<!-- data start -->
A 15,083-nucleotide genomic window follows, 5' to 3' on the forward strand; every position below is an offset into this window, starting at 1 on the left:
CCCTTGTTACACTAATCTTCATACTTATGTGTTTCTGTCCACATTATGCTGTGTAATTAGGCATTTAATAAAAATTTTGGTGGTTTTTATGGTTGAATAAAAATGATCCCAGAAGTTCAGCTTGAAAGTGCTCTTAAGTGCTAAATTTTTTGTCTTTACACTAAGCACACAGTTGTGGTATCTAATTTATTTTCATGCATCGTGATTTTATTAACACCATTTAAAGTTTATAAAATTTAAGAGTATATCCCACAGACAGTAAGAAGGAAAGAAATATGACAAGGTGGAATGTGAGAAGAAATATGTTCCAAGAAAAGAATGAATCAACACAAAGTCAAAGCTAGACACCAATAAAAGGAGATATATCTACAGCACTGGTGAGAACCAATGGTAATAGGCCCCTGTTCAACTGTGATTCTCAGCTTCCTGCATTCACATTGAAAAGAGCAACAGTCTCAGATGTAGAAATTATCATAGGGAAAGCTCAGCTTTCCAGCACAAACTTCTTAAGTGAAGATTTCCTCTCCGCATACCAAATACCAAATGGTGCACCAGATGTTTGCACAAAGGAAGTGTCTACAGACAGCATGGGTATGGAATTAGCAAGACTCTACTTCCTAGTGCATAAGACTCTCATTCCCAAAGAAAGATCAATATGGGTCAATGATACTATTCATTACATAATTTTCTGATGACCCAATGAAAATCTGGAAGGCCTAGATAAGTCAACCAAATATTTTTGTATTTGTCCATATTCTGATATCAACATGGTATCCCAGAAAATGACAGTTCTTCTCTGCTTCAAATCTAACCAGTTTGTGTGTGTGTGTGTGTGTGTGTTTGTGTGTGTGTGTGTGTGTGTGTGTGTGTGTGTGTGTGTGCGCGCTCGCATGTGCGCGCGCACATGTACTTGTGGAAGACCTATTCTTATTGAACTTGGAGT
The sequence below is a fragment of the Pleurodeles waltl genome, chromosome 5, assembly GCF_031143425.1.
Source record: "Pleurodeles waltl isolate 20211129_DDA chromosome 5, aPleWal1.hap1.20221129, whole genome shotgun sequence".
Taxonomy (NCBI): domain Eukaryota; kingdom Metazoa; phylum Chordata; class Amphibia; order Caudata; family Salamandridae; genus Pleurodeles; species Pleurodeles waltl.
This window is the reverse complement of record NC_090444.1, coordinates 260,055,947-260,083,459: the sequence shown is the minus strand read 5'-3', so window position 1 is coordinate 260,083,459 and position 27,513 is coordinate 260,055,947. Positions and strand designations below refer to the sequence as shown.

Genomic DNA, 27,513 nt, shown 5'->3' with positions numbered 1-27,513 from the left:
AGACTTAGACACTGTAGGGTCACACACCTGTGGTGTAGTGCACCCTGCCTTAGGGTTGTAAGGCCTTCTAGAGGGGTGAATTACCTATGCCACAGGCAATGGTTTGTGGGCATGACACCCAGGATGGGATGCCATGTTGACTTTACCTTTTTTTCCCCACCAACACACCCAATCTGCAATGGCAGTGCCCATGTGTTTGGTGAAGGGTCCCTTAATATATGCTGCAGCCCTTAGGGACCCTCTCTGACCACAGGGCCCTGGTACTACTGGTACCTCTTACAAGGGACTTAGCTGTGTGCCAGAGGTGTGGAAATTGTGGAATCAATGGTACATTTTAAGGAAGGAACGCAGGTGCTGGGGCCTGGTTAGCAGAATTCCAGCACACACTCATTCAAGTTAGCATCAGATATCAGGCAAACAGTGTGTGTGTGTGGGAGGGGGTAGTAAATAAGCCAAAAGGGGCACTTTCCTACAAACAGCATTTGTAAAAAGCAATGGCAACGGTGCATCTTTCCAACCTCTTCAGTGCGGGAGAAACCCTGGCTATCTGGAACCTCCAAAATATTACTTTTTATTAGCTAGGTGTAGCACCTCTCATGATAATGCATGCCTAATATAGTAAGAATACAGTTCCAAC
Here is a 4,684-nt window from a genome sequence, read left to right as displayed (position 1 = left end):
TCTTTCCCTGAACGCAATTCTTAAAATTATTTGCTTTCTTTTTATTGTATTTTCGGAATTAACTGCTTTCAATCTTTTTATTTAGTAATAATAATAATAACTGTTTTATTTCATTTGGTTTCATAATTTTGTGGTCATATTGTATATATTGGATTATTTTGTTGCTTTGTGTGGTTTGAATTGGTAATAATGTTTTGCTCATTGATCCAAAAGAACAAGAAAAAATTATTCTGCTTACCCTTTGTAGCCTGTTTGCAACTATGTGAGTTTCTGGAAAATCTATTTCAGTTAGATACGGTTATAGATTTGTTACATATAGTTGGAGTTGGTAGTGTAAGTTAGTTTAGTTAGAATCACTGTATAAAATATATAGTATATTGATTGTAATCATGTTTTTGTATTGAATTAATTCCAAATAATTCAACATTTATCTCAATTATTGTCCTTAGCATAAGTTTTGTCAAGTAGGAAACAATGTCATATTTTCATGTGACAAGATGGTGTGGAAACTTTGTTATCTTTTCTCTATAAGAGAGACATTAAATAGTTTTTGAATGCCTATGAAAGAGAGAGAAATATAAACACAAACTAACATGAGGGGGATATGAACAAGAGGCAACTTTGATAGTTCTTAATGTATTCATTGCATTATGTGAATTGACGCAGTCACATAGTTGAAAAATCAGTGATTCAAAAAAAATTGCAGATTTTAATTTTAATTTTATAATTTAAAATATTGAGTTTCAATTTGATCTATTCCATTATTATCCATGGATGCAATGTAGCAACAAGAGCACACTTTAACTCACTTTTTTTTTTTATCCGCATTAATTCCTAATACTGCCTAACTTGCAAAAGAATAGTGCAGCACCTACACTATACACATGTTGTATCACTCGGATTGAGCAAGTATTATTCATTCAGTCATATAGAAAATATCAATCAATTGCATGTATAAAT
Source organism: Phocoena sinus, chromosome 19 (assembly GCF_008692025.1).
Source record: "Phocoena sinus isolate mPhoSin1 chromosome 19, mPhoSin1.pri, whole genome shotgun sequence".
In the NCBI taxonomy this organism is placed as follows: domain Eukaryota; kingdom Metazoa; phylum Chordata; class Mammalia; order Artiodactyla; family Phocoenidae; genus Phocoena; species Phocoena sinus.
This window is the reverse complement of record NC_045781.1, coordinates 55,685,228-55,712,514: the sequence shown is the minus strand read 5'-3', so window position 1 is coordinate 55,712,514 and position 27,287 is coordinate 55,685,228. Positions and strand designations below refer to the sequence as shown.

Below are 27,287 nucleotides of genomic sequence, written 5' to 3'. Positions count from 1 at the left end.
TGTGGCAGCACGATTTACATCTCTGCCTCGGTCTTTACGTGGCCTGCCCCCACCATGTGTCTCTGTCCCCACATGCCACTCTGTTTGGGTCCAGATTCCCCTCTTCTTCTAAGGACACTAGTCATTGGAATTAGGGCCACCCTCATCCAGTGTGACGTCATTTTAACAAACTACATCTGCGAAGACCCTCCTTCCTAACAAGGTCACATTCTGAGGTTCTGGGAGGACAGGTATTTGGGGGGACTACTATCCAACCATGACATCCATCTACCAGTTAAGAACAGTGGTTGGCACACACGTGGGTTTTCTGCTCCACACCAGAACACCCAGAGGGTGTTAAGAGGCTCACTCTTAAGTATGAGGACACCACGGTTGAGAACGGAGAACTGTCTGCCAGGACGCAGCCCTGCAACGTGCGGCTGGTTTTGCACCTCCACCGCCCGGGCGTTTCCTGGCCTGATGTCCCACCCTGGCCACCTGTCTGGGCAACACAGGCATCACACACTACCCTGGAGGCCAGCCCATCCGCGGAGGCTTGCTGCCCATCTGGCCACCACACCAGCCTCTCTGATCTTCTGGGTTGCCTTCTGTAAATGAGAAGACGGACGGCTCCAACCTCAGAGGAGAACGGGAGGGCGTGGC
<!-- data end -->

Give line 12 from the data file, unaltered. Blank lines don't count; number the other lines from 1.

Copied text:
Source record: "Phocoena sinus isolate mPhoSin1 chromosome 19, mPhoSin1.pri, whole genome shotgun sequence".